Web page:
Connecting people with nature in Ontario's Mississippi Valley

Autumn: a time of idyll observation, or is it?

Submitted by Celina Tuttle
10th October 2007

Autumn: a time of idyll observation, or is it?

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Fall. It’s marked by spectacular bursts of color and periods of idyll observation. It’s a time to watch leaves spiral lazily to the ground, one where sunlight filters through canopies of orange, yellow and vivid reds. The smooth, silver bark of beech trees contrasts sharply with the craggy black and grey of maples and the corky bark of the hackberry. Lacy fronds of balsam, cedar and hemlock sway gracefully above carpets of red and gold pine needles; gardens and streets are littered with crisp brown leaves. The aromatic scent of cedar and the damp, rich smell of wet leaves carries on the slightest of breezes.

Well, perhaps it’s not such idle observation. There’s always a burning question. What causes the change from the verdant greens of spring and summer foliage to shades of brown and yellow and the brilliant oranges and reds that sometimes takes our breath away? What determines whether a leaf will be purplish in color, a mellow yellow, brilliant red or dull brown, and what causes trees to shed their leaves?

The leaves of trees provide most of its food and nutrients through a process called photosynthesis. Chlorophyll, a molecule that gives most plants their green color, is an important ingredient in photosynthesis, as is sunlight. Chlorophyll uses the sun’s energy to transform carbon dioxide and water into sugars and starch.

Along with the green color of chlorophyll, there are yellow and orange pigments in leaves. These pigments, the carotenoids and the xanthophylls, are in the leaves for most of the year but are overpowered by the large amounts of green chlorophyll produced during the growing season. In the fall, with fewer hours of sunlight, leaves are unable to produce as much chlorophyll, their green color begins to fade and the yellow and orange pigments are revealed. The hackberry, birches, elms and poplars change color in this way.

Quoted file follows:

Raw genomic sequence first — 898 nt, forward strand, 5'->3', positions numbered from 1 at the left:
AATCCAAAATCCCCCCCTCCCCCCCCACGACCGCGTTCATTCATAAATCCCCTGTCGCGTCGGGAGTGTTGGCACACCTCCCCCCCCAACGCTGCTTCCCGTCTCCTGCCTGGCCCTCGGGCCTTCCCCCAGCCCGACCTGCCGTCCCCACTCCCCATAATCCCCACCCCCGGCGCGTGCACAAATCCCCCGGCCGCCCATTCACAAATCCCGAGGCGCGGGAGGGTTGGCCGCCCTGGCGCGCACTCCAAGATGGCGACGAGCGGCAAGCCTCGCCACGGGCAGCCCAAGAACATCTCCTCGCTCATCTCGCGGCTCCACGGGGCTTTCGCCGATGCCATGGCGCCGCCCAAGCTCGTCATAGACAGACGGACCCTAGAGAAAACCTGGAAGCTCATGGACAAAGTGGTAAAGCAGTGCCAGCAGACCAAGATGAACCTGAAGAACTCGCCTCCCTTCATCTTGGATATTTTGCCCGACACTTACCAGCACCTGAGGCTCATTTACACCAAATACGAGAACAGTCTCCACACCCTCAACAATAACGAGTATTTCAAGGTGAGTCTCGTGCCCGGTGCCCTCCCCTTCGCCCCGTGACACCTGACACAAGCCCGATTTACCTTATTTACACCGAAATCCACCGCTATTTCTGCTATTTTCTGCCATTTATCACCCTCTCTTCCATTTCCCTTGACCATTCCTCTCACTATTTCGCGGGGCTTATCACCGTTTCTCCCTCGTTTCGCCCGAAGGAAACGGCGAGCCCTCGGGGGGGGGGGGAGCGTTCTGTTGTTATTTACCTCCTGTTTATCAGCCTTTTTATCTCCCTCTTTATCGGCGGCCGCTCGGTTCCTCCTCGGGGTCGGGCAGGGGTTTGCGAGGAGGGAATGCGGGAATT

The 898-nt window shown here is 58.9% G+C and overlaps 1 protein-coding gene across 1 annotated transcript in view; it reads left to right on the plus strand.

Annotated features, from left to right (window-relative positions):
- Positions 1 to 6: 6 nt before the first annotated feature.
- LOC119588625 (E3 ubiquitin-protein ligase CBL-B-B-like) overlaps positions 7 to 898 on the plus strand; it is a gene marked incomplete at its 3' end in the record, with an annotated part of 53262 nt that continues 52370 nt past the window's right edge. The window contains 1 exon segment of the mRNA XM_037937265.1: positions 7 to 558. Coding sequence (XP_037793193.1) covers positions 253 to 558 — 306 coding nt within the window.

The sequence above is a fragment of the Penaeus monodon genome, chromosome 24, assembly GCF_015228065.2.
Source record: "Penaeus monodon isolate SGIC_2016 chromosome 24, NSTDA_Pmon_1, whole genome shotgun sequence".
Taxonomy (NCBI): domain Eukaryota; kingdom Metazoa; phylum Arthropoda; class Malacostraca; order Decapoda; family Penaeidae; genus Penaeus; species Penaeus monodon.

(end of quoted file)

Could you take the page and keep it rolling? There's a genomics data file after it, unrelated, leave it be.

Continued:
Another cell pigment in leaves, anthocyanin, causes the red and purple colors in maples, sumacs, dogwoods and ashes. Sugar is trapped in the leaves after photosynthesis stops in the fall and is changed chemically into anthocyanin. The pH levels of the tree’s sap will determine whether its leaves turn red (acidic sap) or purple (alkaline sap).

In other trees, the anthocyanins and the carotenoids combine to create the deep oranges, reds and bronze colors that mark our local hardwood forests. The brown leaves of the oak and some other trees are caused when tannic acid, an astringent found in tree bark and pine cones, combines with the carotenoids.

Another process, occurring at the same time as the colors change, causes the leaves to fall. Cooler temperatures and less daylight stimulate the growth of a layer of cells, called the “abscission” or separation layer, between the leaf stalk and the woody branch. These cells slow the exchange of water and carbohydrates between the leaves and the tree’s roots, as the tree begins its winter dormancy. Food trapped in the leaves becomes the pigment for red and purple-colored leaves.

Other factors influence fall colors. Early frosts will cause leaves to die before the abscission process begins and they may drop before the fall pigments develop. Photosynthesis, the production of green chlorophyll, will continue with warm weather and the colors won’t be as vivid. Low light and water levels will diminish the color of the leaves.

Celina Tuttle is a member of the Urban Forest/River Corridor Advisory Committee, the aim of which is to ensure our urban forests and river corridor are healthy, attractive and available for future generations. Questions may be emailed to the Committee’s Chair, Jim McCready, , and will be considered as topics for future articles.

FUN FACT: What do autumn leaves and ripening bananas have in common?

The green color in unripe bananas comes from chlorophyll, the same pigment that gives green leaves their color. As bananas ripen, the chlorophyll breaks down and disappears, revealing the yellow color, which has been there all along. The yellows and oranges of autumn leaves are also revealed as their chlorophyll breaks down. Other changes also occur as bananas ripen: the starches change to sugar and the flesh softens as pectin (a carbohydrate) breaks down. Source: www.sciencemadesimple.com